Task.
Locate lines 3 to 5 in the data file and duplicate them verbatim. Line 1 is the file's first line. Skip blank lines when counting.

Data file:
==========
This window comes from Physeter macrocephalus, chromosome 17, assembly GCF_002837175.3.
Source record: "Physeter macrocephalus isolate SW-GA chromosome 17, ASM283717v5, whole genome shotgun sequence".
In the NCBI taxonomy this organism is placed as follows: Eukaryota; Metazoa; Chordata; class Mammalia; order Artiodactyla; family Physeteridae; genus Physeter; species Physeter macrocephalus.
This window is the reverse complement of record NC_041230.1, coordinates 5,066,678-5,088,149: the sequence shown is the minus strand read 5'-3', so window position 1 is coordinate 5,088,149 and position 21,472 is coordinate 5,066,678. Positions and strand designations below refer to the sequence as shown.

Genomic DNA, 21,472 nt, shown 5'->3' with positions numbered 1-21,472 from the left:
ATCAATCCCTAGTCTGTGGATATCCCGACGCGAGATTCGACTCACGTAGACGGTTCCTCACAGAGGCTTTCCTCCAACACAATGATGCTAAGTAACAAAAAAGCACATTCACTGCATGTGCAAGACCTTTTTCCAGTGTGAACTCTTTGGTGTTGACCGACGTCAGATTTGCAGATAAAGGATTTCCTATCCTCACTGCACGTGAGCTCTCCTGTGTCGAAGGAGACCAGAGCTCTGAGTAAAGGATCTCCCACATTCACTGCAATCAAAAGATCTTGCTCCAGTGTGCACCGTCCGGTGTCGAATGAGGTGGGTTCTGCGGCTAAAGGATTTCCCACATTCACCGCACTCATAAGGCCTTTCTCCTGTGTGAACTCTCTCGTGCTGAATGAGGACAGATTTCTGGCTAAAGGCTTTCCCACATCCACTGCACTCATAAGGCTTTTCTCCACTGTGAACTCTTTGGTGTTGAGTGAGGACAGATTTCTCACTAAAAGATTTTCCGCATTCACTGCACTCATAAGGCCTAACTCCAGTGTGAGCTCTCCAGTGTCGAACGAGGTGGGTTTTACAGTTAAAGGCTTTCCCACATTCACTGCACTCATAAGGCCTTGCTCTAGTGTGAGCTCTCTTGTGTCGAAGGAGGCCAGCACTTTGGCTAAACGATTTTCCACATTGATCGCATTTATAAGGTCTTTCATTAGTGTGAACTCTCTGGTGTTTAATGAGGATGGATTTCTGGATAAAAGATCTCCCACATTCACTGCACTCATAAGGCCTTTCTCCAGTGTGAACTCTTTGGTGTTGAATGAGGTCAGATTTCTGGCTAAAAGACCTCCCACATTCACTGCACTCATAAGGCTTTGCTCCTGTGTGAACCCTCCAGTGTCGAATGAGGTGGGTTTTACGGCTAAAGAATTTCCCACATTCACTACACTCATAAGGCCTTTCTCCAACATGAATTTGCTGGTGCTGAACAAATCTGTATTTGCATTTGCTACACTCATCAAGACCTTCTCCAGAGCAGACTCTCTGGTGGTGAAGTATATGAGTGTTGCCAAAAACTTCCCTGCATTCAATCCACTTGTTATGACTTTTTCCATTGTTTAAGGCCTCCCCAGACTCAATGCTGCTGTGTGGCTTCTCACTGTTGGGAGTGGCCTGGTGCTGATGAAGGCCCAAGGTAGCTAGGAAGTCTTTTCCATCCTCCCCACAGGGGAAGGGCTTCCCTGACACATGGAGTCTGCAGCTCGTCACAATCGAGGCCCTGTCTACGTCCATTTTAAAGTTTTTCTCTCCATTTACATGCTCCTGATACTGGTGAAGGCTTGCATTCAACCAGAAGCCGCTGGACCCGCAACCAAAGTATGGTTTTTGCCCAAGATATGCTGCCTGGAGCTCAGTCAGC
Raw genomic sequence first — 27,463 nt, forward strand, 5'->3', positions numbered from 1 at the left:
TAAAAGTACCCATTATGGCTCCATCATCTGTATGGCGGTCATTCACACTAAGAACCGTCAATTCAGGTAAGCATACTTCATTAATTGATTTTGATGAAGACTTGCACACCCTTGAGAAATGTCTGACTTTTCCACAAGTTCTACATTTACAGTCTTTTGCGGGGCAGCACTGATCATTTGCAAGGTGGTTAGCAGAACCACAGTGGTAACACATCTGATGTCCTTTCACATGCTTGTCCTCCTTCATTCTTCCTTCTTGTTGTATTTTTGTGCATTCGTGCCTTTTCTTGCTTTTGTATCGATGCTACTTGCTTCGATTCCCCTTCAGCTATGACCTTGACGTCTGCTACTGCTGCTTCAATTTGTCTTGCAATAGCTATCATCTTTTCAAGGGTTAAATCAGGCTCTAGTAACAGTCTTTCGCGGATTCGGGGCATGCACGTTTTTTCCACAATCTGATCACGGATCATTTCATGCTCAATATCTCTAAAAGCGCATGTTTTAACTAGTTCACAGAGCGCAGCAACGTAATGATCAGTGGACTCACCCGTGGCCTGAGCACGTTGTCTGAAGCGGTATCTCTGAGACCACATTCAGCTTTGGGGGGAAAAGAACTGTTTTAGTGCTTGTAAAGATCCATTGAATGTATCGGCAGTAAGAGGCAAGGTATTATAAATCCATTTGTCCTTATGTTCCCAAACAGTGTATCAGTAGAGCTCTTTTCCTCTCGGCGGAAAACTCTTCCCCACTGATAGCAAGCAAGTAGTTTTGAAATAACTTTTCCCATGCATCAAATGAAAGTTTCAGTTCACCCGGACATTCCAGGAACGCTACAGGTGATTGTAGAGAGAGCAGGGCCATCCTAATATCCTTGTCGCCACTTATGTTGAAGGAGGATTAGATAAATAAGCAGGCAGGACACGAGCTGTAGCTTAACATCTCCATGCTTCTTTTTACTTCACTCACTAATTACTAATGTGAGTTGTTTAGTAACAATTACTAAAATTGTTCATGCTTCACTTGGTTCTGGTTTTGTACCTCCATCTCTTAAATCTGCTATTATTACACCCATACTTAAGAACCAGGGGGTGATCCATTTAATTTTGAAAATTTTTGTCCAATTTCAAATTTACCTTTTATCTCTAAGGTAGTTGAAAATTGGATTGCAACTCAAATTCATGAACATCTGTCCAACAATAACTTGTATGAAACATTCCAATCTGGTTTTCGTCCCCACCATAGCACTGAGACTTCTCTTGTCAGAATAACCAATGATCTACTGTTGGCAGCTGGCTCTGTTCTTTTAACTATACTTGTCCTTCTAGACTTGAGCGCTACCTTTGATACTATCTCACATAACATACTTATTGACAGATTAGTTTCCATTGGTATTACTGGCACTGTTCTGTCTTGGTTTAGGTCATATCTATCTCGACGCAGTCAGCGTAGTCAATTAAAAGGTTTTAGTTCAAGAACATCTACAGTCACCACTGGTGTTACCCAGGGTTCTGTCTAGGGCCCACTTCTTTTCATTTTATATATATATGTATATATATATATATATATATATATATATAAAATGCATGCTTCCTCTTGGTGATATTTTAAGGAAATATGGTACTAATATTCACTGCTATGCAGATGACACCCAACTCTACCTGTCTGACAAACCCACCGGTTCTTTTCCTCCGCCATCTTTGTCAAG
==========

In the NCBI taxonomy this organism is placed as follows: Eukaryota; Metazoa; Chordata; class Mammalia; order Artiodactyla; family Physeteridae; genus Physeter; species Physeter macrocephalus.
This window is the reverse complement of record NC_041230.1, coordinates 5,066,678-5,088,149: the sequence shown is the minus strand read 5'-3', so window position 1 is coordinate 5,088,149 and position 21,472 is coordinate 5,066,678. Positions and strand designations below refer to the sequence as shown.

Genomic DNA, 21,472 nt, shown 5'->3' with positions numbered 1-21,472 from the left: